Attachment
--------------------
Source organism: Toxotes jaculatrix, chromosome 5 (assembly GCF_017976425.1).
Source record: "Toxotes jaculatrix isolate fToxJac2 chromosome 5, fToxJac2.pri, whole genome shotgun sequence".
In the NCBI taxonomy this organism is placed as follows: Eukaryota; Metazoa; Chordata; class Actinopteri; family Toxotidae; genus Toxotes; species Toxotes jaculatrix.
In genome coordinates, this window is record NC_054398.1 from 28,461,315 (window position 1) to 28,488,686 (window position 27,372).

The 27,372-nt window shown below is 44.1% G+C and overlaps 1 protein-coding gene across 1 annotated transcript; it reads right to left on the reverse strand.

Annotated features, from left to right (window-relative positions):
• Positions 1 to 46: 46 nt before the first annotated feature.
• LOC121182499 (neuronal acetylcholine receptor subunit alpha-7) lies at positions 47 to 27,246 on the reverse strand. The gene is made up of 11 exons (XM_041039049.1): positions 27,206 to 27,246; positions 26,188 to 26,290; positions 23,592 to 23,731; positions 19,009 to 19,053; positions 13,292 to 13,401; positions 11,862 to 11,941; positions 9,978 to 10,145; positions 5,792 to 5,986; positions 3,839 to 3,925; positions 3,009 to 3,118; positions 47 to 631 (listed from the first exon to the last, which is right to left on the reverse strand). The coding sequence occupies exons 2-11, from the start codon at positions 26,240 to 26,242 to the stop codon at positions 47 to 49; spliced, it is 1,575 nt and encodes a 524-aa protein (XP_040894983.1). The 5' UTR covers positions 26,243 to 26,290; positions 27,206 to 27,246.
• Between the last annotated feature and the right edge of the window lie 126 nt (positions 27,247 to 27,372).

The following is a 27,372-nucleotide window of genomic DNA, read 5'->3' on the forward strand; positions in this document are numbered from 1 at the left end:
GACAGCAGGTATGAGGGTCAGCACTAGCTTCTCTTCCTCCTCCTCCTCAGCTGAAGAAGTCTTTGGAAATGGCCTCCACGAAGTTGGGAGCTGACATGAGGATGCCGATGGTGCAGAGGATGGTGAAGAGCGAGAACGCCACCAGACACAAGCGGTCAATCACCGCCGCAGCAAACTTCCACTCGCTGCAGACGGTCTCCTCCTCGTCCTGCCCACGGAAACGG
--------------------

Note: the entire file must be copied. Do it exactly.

Source organism: Toxotes jaculatrix, chromosome 5 (assembly GCF_017976425.1).
Source record: "Toxotes jaculatrix isolate fToxJac2 chromosome 5, fToxJac2.pri, whole genome shotgun sequence".
In the NCBI taxonomy this organism is placed as follows: Eukaryota; Metazoa; Chordata; class Actinopteri; family Toxotidae; genus Toxotes; species Toxotes jaculatrix.
In genome coordinates, this window is record NC_054398.1 from 28,461,315 (window position 1) to 28,488,686 (window position 27,372).

The 27,372-nt window shown below is 44.1% G+C and overlaps 1 protein-coding gene across 1 annotated transcript; it reads right to left on the reverse strand.

Annotated features, from left to right (window-relative positions):
• Positions 1 to 46: 46 nt before the first annotated feature.
• LOC121182499 (neuronal acetylcholine receptor subunit alpha-7) lies at positions 47 to 27,246 on the reverse strand. The gene is made up of 11 exons (XM_041039049.1): positions 27,206 to 27,246; positions 26,188 to 26,290; positions 23,592 to 23,731; positions 19,009 to 19,053; positions 13,292 to 13,401; positions 11,862 to 11,941; positions 9,978 to 10,145; positions 5,792 to 5,986; positions 3,839 to 3,925; positions 3,009 to 3,118; positions 47 to 631 (listed from the first exon to the last, which is right to left on the reverse strand). The coding sequence occupies exons 2-11, from the start codon at positions 26,240 to 26,242 to the stop codon at positions 47 to 49; spliced, it is 1,575 nt and encodes a 524-aa protein (XP_040894983.1). The 5' UTR covers positions 26,243 to 26,290; positions 27,206 to 27,246.
• Between the last annotated feature and the right edge of the window lie 126 nt (positions 27,247 to 27,372).

The following is a 27,372-nucleotide window of genomic DNA, read 5'->3' on the forward strand; positions in this document are numbered from 1 at the left end:
GACAGCAGGTATGAGGGTCAGCACTAGCTTCTCTTCCTCCTCCTCCTCAGCTGAAGAAGTCTTTGGAAATGGCCTCCACGAAGTTGGGAGCTGACATGAGGATGCCGATGGTGCAGAGGATGGTGAAGAGCGAGAACGCCACCAGACACAAGCGGTCAATCACCGCCGCAGCAAACTTCCACTCGCTGCAGACGGTCTCCTCCTCGTCCTGCCCACGGAAACGG